The workshop is also an important space for a company to spread its work – and raise money. When it comes to a point where an artist or a group of artists is able to understand their work process in order to pass it on, it can turn into a true experience for their students. Short term workshops allow students and puppeteers-to-be to broaden their references on the art and to establish contact with professionals, which sometimes can be decisive in a career choice.

Puppeteers can come from families of puppeteers, from apprentices in companies, from the universities and from workshop classes. In any case it is urgent to work to spread the art of puerty in a country that has a rich, though erratic, puppetry tradition. At the same time, while we are aware that “the appeal of the puppet”, as Tillissays, is a living flame in the eyes of Brazilian audiences, and we can proudly acknowledge our thriving academic production and world-reference artists, we know how far we are from establishing a steady environment for the puppet arts in Brazil. We don´t even know if this kind of goal is achievable – or desired. As we push our art forward we understand that there must be no boundaries between studying and practicing puppetry.

Ferreira 1

ferreira 2

Puppetry class at the Universidade Federal de Uberlândia (2018). Photo: Mario Piragibe. 

 

REFERENCES:

Abramovich, Fanny. “1980 – XIII Festival Internacional de Teatro de Bonecos da UNIMA”. Mamulengo 10 (1981): 33-41.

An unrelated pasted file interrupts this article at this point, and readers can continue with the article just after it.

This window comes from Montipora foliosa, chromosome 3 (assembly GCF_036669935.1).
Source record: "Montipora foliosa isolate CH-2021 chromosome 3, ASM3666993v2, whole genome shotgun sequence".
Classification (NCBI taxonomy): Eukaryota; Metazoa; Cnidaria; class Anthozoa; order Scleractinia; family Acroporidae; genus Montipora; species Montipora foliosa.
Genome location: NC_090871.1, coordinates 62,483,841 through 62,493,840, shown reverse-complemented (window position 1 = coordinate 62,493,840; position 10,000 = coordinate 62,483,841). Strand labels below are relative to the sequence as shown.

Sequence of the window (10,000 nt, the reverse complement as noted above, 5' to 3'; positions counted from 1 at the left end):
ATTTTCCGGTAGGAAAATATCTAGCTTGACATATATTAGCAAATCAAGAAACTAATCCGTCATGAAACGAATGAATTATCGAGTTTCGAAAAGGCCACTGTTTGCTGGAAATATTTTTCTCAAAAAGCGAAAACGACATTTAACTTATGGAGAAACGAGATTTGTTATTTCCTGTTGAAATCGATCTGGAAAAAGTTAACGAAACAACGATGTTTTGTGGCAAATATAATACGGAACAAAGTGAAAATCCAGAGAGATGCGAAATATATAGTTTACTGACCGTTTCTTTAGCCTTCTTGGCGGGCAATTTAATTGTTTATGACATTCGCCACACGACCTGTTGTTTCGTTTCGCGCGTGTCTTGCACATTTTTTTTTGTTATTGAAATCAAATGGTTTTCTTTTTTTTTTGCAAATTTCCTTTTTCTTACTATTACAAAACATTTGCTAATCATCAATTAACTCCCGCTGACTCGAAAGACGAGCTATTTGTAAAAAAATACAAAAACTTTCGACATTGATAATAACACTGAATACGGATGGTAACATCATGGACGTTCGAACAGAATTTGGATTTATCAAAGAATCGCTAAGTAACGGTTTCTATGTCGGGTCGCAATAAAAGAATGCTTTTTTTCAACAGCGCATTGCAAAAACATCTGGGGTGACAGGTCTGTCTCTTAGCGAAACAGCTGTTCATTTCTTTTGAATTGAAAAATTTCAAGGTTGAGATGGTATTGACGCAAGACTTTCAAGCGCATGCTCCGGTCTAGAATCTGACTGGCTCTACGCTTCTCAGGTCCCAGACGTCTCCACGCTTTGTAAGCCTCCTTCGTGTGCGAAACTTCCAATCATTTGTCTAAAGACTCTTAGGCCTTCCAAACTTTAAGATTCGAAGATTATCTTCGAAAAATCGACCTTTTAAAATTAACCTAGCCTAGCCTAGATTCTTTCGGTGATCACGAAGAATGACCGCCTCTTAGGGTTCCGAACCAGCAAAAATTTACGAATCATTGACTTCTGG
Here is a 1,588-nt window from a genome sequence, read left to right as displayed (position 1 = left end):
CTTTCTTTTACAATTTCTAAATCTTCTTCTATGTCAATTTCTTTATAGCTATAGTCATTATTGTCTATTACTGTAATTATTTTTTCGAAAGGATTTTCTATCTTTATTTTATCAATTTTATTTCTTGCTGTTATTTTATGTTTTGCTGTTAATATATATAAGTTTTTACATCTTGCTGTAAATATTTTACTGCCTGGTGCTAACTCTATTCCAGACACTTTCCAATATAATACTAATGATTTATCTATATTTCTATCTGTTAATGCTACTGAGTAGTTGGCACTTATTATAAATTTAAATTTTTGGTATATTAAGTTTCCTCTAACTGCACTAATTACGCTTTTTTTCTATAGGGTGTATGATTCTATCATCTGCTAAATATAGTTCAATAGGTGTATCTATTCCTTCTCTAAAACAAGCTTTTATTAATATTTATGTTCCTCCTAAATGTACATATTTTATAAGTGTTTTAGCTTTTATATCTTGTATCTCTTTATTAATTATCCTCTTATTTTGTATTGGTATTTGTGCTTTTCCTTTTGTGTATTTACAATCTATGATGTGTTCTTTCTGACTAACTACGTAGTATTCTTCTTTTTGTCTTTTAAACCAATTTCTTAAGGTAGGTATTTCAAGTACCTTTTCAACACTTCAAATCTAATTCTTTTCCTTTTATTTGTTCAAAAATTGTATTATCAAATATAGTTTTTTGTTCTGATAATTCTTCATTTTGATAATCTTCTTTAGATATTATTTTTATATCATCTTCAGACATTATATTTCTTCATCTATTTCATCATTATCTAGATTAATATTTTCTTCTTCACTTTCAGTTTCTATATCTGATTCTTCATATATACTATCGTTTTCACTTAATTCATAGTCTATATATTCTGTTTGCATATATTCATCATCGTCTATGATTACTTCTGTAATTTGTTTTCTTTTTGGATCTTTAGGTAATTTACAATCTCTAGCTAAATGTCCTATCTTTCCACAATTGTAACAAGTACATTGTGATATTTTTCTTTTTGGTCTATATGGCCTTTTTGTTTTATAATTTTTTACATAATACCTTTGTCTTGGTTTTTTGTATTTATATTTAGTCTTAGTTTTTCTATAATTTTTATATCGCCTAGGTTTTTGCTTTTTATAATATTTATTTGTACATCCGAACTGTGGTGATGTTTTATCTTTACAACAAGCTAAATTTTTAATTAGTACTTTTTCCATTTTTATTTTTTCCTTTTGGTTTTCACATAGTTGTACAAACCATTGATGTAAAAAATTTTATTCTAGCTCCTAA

Amaral, Ana M. Teatro de formas animadas: mácaras, bonecos, objetos. São Paulo: EDUSP, 1993.

Amaral, Ana M. Teatro de bonecos no Brasil e em São Paulo de 1940 a 1980. São Paulo: COM-ARTE, 1994.

Bell, John. “Puppet knowledge and the life of the puppeteer”. Móin-móin: Revista de estudos sobre teatro de formas animadas. 14 (2015): 176-85.

Braga, Humberto. “Aspectosda história recente do teatro de animação no Brasil”.Móin-móin: Revista de estudos sobre teatro de formas animadas.4 (2007): 243-74.

Ferreira, Claudio. “Histórico”. Mamulengo 1 (Jul/Set 1973): 6-8.

Sandroni, Dudu. Maturando. Aspectos do desenvolvimento do teatro infantil no Brasil.Rio de Janeiro: D. Sandroni, 1995.

 

NOTAS:


[1] The town of Ouro Preto, called Vila Rica in the 18thand 19thcentury, was one of the main sites for mining and trading gold in the country, and also one of the most populous LatinoAmerican cities during the 18thcentury.

[2] I chose to keep the names of the dances in Brazilian Portuguese because of the regional features of each terms, and their translations would be but approximations. For the sake of an explanation close translations to the dances could be (in order): “The Sea Horse dance” and “Dance, my bull”.

[3] Since 2015 the popular forms of puppetry from the northeastern region (Mamulengo, though being the best-known term, is one among many) were officially recognized as Brazilian Cultural Heritage by the National Institute for Cultural and Artistic Heritage (IPHAN).

[4] The title of the play could be translated as: Tales of wind and handkerchiefs.

[5] Curci was actually born in Uruguayibut was educated and made most of his career in Argentina.

[6] The first issue was released in 2005 and it now comes out twice a year. The magazine can be accessed at: <http://www.revistas.udesc.br/ index.php/moin/index>. 

[7] I´m referring to PeQuod Animation Theatre, created in the city of rio de Janeiro in the year of 1999.  More about the company can be found at: <http://www.pequod.com.br/2015/>.

 

La escena expandida ~ ISBN: 978-1-7320472-2-8 

Ediciones KARPACal State-Los Ángeles y REVISTA RASCUNHOS/GEAC, Universidad Federal de Uberlandia.

La reproducción total o parcial del presente libro es permitida siempre y cuando se citen el autor y la fuente.